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Bill Mitchell – US labour market showing signs of faltering as real wages continue to decline

Summary:
Last Friday (May 6, 2022), the US Bureau of Labor Statistics (BLS) released their latest labour market data – Employment Situation Summary – April 2022 – which reported a total payroll employment rise of only 428,000 jobs and an official unemployment rate of 3.6 per cent. However, the Labour Force survey provided the opposite impression with employment and the participation rate falling. It is difficult at this stage to reconcile the two messages except to say that the US labour market has probably reached an inflection point and a deterioration is emerging as the Federal Reserve continues to hike interest rates. The US labour market is still 1,190 thousand payroll jobs short from where it was at the end of April 2020, which helps to explain why there are no wage pressures emerging. Real

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Last Friday (May 6, 2022), the US Bureau of Labor Statistics (BLS) released their latest labour market data – Employment Situation Summary – April 2022 – which reported a total payroll employment rise of only 428,000 jobs and an official unemployment rate of 3.6 per cent. However, the Labour Force survey provided the opposite impression with employment and the participation rate falling. It is difficult at this stage to reconcile the two messages except to say that the US labour market has probably reached an inflection point and a deterioration is emerging as the Federal Reserve continues to hike interest rates. The US labour market is still 1,190 thousand payroll jobs short from where it was at the end of April 2020, which helps to explain why there are no wage pressures emerging. Real wages continued to decline as the supply disruptions and the greed of increased corporate profit margin push sustain the inflationary pressures. Any analyst who is claiming the US economy is close to full employment hasn’t looked at the data.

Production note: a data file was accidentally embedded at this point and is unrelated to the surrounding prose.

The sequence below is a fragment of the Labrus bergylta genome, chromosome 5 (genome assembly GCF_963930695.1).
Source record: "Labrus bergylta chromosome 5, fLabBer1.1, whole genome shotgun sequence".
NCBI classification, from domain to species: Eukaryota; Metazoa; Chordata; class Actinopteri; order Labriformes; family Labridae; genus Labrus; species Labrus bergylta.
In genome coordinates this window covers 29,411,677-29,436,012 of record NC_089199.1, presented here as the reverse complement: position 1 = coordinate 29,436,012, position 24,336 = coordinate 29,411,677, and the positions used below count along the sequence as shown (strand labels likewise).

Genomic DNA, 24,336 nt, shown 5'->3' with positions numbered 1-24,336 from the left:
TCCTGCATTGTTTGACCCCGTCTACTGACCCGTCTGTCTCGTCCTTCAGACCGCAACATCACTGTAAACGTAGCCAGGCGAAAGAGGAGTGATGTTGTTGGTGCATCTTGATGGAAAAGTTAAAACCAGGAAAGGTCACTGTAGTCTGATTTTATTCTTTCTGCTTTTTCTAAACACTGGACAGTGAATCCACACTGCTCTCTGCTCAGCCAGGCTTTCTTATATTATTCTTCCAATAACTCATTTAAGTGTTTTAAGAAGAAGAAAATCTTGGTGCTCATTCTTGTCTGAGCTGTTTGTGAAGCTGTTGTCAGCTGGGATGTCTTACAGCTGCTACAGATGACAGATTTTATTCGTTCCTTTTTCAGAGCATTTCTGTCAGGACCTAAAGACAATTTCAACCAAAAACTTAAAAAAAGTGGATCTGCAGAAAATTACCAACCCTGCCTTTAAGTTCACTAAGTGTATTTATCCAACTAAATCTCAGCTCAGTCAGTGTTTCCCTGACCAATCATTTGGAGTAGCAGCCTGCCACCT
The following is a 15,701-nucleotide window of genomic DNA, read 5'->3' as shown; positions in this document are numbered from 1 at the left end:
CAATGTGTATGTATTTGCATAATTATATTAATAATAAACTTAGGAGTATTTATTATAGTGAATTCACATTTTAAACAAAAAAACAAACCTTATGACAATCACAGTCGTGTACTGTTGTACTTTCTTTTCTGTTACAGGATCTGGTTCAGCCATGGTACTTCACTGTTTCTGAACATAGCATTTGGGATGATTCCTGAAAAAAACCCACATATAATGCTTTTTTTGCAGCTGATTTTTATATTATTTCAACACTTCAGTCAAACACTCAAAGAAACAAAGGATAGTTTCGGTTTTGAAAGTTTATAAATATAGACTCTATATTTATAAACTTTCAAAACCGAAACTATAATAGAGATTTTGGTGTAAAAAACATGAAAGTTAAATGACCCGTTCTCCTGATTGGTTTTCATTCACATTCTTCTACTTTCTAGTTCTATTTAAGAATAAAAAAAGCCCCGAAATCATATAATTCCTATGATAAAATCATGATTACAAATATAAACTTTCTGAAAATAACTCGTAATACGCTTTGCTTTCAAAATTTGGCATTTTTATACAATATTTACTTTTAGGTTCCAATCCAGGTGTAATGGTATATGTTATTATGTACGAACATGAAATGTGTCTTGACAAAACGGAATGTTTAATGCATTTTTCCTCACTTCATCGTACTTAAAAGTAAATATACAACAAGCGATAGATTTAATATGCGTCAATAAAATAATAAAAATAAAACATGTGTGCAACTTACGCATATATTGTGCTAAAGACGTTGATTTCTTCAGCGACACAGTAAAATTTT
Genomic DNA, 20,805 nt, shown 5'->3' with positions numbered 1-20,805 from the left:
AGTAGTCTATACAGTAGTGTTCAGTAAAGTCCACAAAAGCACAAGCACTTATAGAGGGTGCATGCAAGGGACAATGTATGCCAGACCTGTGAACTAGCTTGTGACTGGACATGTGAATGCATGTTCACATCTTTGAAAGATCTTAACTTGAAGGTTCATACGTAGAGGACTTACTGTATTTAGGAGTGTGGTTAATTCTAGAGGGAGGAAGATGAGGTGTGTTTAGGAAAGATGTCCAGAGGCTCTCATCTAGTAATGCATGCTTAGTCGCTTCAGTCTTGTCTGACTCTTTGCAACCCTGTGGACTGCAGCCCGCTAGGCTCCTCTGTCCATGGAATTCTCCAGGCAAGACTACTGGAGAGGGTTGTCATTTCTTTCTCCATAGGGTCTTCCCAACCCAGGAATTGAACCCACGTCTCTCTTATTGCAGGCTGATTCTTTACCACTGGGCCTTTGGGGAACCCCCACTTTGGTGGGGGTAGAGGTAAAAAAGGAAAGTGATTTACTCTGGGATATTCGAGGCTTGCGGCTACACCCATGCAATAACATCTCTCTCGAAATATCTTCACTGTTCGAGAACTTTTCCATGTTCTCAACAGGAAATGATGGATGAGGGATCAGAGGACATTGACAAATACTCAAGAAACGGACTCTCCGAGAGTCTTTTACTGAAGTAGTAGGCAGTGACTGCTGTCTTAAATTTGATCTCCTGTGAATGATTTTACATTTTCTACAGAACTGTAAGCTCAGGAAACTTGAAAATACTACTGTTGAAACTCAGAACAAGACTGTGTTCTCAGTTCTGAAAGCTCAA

Bill Mitchell – billy blog
US labour market showing signs of faltering as real wages continue to decline
Bill Mitchell | Professor in Economics and Director of the Centre of Full Employment and Equity (CofFEE), at University of Newcastle, NSW, Australia
Mike Norman
Mike Norman is an economist and veteran trader whose career has spanned over 30 years on Wall Street. He is a former member and trader on the CME, NYMEX, COMEX and NYFE and he managed money for one of the largest hedge funds and ran a prop trading desk for Credit Suisse.

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